In an era of fake news, motivated reasoning, and alternative facts, important questions need to be asked about how people understand new information.

Dan is a member of the Cultural Cognition Project at Yale University, a group of scholars interested in studying how cultural values shape public risk perceptions and related policy beliefs.

In a paper titled Cultural cognition of scientific consensus, Dan and co-authors Hank Jenkins‐Smith and Donald Braman discuss the "cultural cognition of risk" and establish experimentally that individuals tend to update their beliefs about scientific information through a context of their pre-existing cultural beliefs. In this way, topics such as climate change, nuclear power, and conceal-carry handgun permits often result in people.

The findings of this and other studies tell us that on topics such as these, even when people are given proper information about a scientific consensus, individuals still interpret those results through the lens of their pre-existing cultural beliefs.

The ‘cultural cognition of risk’ refers to the tendency of individuals to form risk perceptions that are congenial to their values. The study presents both correlational and experimental evidence confirming that cultural cognition shapes individuals’ beliefs about the existence of scientific consensus, and the process by which they form such beliefs, relating to climate change, the disposal of nuclear wastes, and the effect of permitting concealed possession of handguns. The implications of this dynamic for science communication and public policy‐making are discussed.

Direct download: cultural-cognition.mp3
Category:general -- posted at: 8:24am PST

A false discovery rate (FDR) is a methodology that can be useful when struggling with the problem of multiple comparisons.

In any experiment, if the experimenter checks more than one dependent variable, then they are making multiple comparisons. Naturally, if you make enough comparisons, you will eventually find some correlation.

Classically, people applied the Bonferroni Correction. In essence, this procedure dictates that you should lower your p-value (raise your standard of evidence) by a specific amount depending on the number of variables you're considering. While effective, this methodology is strict about preventing false positives (type i errors). You aren't likely to find evidence for a hypothesis that is actually false using Bonferroni. However, your exuberance to avoid type i errors may have introduced some type ii errors. There could be some hypotheses that are actually true, which you did not notice.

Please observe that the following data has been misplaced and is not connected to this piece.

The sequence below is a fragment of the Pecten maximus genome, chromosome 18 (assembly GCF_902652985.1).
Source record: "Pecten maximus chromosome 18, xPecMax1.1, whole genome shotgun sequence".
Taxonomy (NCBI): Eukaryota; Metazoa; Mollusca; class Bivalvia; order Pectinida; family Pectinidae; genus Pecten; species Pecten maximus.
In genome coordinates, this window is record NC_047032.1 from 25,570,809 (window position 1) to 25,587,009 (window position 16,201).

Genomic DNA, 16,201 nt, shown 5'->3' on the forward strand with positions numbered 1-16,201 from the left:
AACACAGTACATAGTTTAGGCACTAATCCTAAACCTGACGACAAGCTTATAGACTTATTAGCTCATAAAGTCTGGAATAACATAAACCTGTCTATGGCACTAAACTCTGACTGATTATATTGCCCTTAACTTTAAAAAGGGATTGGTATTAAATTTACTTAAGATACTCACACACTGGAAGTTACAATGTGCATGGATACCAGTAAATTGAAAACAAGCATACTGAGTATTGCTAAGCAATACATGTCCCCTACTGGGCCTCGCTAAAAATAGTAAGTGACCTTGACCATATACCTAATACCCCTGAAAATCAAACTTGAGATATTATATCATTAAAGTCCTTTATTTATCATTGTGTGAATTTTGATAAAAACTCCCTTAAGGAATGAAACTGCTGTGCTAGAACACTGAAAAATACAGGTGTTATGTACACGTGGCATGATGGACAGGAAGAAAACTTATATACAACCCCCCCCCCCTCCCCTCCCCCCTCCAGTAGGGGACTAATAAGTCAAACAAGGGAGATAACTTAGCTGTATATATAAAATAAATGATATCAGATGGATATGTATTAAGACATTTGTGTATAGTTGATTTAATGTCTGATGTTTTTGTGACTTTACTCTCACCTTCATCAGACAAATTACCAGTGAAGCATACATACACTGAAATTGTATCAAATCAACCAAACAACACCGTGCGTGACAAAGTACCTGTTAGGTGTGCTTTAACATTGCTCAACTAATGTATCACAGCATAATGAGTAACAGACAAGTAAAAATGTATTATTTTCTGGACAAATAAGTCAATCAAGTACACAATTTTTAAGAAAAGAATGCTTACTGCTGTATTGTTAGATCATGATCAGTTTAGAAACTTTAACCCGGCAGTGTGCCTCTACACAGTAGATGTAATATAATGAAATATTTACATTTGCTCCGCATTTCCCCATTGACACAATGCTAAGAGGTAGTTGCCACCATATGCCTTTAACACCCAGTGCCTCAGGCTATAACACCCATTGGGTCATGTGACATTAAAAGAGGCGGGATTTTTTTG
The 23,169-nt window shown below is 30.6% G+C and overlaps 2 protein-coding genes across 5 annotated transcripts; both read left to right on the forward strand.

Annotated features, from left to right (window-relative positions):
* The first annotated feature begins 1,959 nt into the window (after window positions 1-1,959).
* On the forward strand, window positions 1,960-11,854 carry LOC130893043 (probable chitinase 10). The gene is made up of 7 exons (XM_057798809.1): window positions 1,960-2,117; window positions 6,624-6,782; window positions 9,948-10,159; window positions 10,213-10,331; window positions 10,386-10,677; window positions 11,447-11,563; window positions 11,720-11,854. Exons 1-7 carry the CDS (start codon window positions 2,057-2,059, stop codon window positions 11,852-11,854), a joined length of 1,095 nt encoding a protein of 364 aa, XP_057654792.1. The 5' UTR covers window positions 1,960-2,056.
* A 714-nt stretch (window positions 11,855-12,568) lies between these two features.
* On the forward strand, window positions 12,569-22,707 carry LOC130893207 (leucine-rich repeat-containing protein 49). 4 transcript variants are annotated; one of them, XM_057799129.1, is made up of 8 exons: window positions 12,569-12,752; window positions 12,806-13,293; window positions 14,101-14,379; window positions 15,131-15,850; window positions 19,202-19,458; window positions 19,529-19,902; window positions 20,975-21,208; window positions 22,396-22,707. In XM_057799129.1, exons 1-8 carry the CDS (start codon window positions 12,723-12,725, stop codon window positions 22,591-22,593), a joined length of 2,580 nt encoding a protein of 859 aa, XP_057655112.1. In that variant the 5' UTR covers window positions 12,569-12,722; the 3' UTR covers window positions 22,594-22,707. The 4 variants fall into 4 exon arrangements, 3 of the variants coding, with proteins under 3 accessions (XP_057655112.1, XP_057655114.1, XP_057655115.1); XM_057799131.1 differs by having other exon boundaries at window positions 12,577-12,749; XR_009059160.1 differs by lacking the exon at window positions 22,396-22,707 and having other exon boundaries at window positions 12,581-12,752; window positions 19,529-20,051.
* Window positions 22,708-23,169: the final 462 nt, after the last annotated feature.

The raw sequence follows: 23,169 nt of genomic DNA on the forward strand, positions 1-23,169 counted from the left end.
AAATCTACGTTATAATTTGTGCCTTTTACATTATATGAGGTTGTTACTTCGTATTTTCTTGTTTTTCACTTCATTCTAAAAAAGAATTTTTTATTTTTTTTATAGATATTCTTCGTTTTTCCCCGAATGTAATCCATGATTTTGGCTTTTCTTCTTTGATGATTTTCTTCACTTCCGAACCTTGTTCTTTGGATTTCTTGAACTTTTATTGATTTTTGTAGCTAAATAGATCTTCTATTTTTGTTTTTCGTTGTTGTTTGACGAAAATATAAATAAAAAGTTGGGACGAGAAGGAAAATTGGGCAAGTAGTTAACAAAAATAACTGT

This episode covers an alternative known as false discovery rates. The essence of this method is to make more specific adjustments to your expectation of what p-value is sufficient evidence. 

Direct download: false-discovery-rates.mp3
Category:general -- posted at: 8:09am PST

Digital videos can be described as sequences of still images and associated audio. Audio is easy to fake. What about video?

A video can easily be broken down into a sequence of still images replayed rapidly in sequence. In this context, videos are simply very high dimensional sequences of observations, ripe for input into a machine learning algorithm.

The availability of commodity hardware, clever algorithms, and well-designed software to implement those algorithms at scale make it possible to do machine learning on video, but to what end? There are many answers, one interesting approach being the technology called "DeepFakes".

The Deep of Deepfakes refers to Deep Learning, and the fake refers to the function of the software - to take a real video of a human being and digitally alter their face to match someone else's face. Here are two examples:

This software produces curiously convincing fake videos. Yet, there's something slightly off about them. Surely machine learning can be used to determine real from fake... right? Siwei Lyu and his collaborators certainly thought so and demonstrated this idea by identifying a novel, detectable feature which was commonly missing from videos produced by the Deep Fakes software.

In this episode, we discuss this use case for deep learning, detecting fake videos, and the threat of fake videos in the future.

Direct download: deepfakes.mp3
Category:general -- posted at: 8:00am PST

In this episode, Kyle reviews what we've learned so far in our series on Fake News and talks briefly about where we're going next.

Direct download: fake-news-midterm.mp3
Category:general -- posted at: 8:00am PST

Two weeks ago we discussed click through rates or CTRs and their usefulness and limits as a metric. Today, we discuss a related metric known as quality score.

While that phrase has probably been used to mean dozens of different things in different contexts, our discussion focuses around the idea of quality score encountered in Search Engine Marketing (SEM). SEM is the practice of purchasing keyword targeted ads shown to customers using a search engine.

Most SEM is managed via an auction mechanism - the advertiser states the price they are willing to pay, and in real time, the search engine will serve users advertisements and charge the advertiser.